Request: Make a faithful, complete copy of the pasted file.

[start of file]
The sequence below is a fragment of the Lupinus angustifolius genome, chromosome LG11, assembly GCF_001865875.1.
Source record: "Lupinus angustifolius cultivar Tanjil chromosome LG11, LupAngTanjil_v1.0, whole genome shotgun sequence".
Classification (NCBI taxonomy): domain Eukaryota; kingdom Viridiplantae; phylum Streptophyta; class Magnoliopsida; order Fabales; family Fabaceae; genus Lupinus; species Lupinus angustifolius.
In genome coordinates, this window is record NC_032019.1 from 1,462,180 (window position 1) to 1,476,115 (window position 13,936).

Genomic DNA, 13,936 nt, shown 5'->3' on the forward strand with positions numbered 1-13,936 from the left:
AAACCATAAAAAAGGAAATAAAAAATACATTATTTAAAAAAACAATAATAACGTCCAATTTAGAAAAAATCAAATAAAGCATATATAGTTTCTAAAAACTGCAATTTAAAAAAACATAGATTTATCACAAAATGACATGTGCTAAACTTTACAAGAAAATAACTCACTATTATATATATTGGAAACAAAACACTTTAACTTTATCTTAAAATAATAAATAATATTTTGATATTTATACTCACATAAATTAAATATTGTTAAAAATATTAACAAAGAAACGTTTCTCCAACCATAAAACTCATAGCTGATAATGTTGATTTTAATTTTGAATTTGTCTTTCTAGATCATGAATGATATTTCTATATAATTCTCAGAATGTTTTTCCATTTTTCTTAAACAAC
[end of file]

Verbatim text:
The sequence below is a fragment of the Lupinus angustifolius genome, chromosome LG11, assembly GCF_001865875.1.
Source record: "Lupinus angustifolius cultivar Tanjil chromosome LG11, LupAngTanjil_v1.0, whole genome shotgun sequence".
Classification (NCBI taxonomy): domain Eukaryota; kingdom Viridiplantae; phylum Streptophyta; class Magnoliopsida; order Fabales; family Fabaceae; genus Lupinus; species Lupinus angustifolius.
In genome coordinates, this window is record NC_032019.1 from 1,462,180 (window position 1) to 1,476,115 (window position 13,936).

Genomic DNA, 13,936 nt, shown 5'->3' on the forward strand with positions numbered 1-13,936 from the left:
AAACCATAAAAAAGGAAATAAAAAATACATTATTTAAAAAAACAATAATAACGTCCAATTTAGAAAAAATCAAATAAAGCATATATAGTTTCTAAAAACTGCAATTTAAAAAAACATAGATTTATCACAAAATGACATGTGCTAAACTTTACAAGAAAATAACTCACTATTATATATATTGGAAACAAAACACTTTAACTTTATCTTAAAATAATAAATAATATTTTGATATTTATACTCACATAAATTAAATATTGTTAAAAATATTAACAAAGAAACGTTTCTCCAACCATAAAACTCATAGCTGATAATGTTGATTTTAATTTTGAATTTGTCTTTCTAGATCATGAATGATATTTCTATATAATTCTCAGAATGTTTTTCCATTTTTCTTAAACAAC